By Sam Griffiths on 5th September 2014
In our first two articles analysing the Funding Circle loan book, we explored the factors that influence lenders investment decisions and the factors that influence the loss rates of Funding Circle loans. This third and final article of the trilogy seeks to bring together both pieces of analysis and examine what it really means in terms of returns for Funding Circle’s lenders.
The initial challenge we faced was what methodology to use to calculate the return for Funding Circle’s loan book. If you look at the various P2P platforms, you’ll find almost as many ways to calculate returns as there are platforms. Some are more accurate than others and none are wrong, but when comparing returns between platforms investors always need to be aware of the differences. After evaluating several of these different methodologies, the one that AltFi Data decided upon was an Internal Rate of Return (IRR) calculation. IRR calculations use individual cashflows from each loan within the portfolio to compute the combined return. They are commonly used to evaluate the desirability of investments or projects and lend themselves well to circumstances where there is a large number of cashflows involved.
Having mapped out each individual cashflow to date for the Funding Circle loans (including recoveries for loans that have defaulted) we then calculated the discount factor that made the sum of all the discounted cash inflows and outflows equal to zero. We made the assumption that all loans that were not in default were valued at par. The discount factor calculated then gave us our IRR.
Using the above methodology we got a 5.97% IRR for the entire Funding Circle loan book. This is reassuringly close to Funding Circle’s own rate of return calculation of 6.1% (which is calculated in a different manner). Taking into account the spectacular growth that Funding Circle has achieved over the last 12 months (updated daily on www.altfidata.com but 142% at the time of writing), the average age of loans in Funding Circle’s loan book is very young and therefore has not seen a massive number of defaults. As AltFi’s Rupert Taylor discussed a few months ago, rates of return will appear artificially high in a rapidly growing loan book. In order to reduce this effect, we examined the time weighted IRR of the Funding Circle loan book (effectively what would your mean return be if you invested £1 each period – we used quarters). Using this time weighted methodology, we calculated the IRR to be 5.36%.
The findings from our analysis of the 15 risk factors enabled us to select and or deselect a variety of different loan characteristics in order to achieve (hopefully) a better return. We used the five characteristics that, from our previous analysis, appeared to have the greatest impact on loss rate. A key part of any investment strategy is diversification, we wanted to maintain the ability to diversify across different borrowers whilst still selecting favourable/deselecting unfavourable characteristics. Therefore we set a minimum selected loan population of around a quarter of the loan book. There were more risk factors that we could have used to select loan, but this would have left us with an unacceptably small population in which to ‘invest’.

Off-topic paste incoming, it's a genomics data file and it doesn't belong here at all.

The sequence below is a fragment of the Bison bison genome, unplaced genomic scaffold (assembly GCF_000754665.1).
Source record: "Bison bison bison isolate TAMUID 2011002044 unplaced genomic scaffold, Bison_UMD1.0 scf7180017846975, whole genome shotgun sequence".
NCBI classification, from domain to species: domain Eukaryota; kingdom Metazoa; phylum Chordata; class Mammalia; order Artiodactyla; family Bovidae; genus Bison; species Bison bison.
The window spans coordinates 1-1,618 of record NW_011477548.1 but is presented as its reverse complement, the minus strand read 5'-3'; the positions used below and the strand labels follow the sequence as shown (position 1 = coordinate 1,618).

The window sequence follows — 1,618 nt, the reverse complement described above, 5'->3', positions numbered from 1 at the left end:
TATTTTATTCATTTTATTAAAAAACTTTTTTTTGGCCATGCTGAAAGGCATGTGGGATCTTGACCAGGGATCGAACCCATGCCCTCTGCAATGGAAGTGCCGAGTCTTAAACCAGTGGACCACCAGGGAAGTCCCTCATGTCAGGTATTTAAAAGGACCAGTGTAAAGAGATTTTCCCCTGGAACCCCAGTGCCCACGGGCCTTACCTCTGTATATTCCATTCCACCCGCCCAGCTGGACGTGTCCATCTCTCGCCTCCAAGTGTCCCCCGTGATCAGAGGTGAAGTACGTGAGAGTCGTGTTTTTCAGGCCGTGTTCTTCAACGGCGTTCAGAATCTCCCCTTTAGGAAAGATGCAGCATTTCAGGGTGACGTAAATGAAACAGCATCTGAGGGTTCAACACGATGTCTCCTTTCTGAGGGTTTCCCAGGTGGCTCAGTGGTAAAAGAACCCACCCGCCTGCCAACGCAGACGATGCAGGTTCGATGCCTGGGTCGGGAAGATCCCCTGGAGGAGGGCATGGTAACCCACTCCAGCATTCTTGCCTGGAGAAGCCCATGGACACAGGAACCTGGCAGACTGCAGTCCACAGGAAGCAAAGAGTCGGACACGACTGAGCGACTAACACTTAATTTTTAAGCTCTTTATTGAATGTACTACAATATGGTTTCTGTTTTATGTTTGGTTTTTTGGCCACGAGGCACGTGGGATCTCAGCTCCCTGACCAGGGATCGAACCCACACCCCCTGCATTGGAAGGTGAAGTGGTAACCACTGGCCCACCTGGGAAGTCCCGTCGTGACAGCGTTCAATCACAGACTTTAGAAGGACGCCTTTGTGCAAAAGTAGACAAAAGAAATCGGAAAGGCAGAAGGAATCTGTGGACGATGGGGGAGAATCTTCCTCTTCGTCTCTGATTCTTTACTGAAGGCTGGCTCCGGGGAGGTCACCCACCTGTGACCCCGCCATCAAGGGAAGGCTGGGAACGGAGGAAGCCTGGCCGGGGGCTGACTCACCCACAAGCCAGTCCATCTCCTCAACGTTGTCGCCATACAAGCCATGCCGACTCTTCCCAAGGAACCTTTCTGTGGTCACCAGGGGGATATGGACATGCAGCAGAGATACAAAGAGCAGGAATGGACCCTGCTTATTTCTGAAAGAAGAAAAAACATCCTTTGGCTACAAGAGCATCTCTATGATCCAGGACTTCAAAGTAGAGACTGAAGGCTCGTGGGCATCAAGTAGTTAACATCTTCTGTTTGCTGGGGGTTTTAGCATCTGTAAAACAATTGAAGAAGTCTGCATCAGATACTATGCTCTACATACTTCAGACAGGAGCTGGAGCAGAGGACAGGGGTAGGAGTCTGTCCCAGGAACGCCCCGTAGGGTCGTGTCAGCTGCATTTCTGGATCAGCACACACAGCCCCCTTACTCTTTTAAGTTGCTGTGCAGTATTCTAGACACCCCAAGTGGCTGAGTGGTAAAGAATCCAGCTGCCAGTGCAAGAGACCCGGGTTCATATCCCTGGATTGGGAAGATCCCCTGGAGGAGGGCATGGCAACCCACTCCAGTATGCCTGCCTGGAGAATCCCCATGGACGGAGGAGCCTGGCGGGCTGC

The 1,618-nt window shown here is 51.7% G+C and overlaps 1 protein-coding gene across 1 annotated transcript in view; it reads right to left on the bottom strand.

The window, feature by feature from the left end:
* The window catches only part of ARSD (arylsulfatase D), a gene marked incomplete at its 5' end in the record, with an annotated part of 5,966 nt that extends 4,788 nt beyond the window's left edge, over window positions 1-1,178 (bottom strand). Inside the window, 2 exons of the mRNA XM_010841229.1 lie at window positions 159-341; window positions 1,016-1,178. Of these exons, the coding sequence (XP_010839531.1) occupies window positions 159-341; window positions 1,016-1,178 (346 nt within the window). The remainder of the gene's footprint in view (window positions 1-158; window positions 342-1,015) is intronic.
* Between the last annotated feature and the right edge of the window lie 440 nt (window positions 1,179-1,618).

We then ran our IRR calculation upon this selection of loans. The result was that we achieved a 108bps higher IRR on a volume weighted basis and a 132bps outperformance on an equal time weighted basis. That is a 24.6% uplift in returns (before tax). This both validates and quantifies our loss rate analysis. It also shows the value in the (unique) transparency that Funding Circle gives in the provision of its entire loan book on a loan by loan basis to investors.
Obviously, as with any analysis, there are limitations to this research. Whilst Funding Circle’s loan book is certainly the most comprehensive and oldest SME loan book in the UK, it is still relatively small and only has 4 years of lending history. The vast majority (over 75%) of loans have been made in the last 18 months. This means that the analysis is not carried out on full life cycle loans and also there is still potential for idiosyncratic risks to distort findings. Likewise, this analysis is backward looking and as we all know, ‘past performance is no guarantee of future returns’! The calculation also does not take into account tax treatment, which currently in the UK unduly penalises P2P lenders on platforms such as Funding Circle when they experience defaults (as losses cannot be offset against income from other loans).
However, the conclusion is clear: for up to a 25% better rate of return on Funding Circle loans, investors should invest actively (i.e. not use Auto-bid). That means considering factors other than just the Funding Circle credit rating when choosing loans and using the unique wealth of data that Funding Circle provides to inform their investment decisions.
We hope you have found this trilogy of articles useful and insightful. For any questions or comments, please contact: firstname.lastname@example.org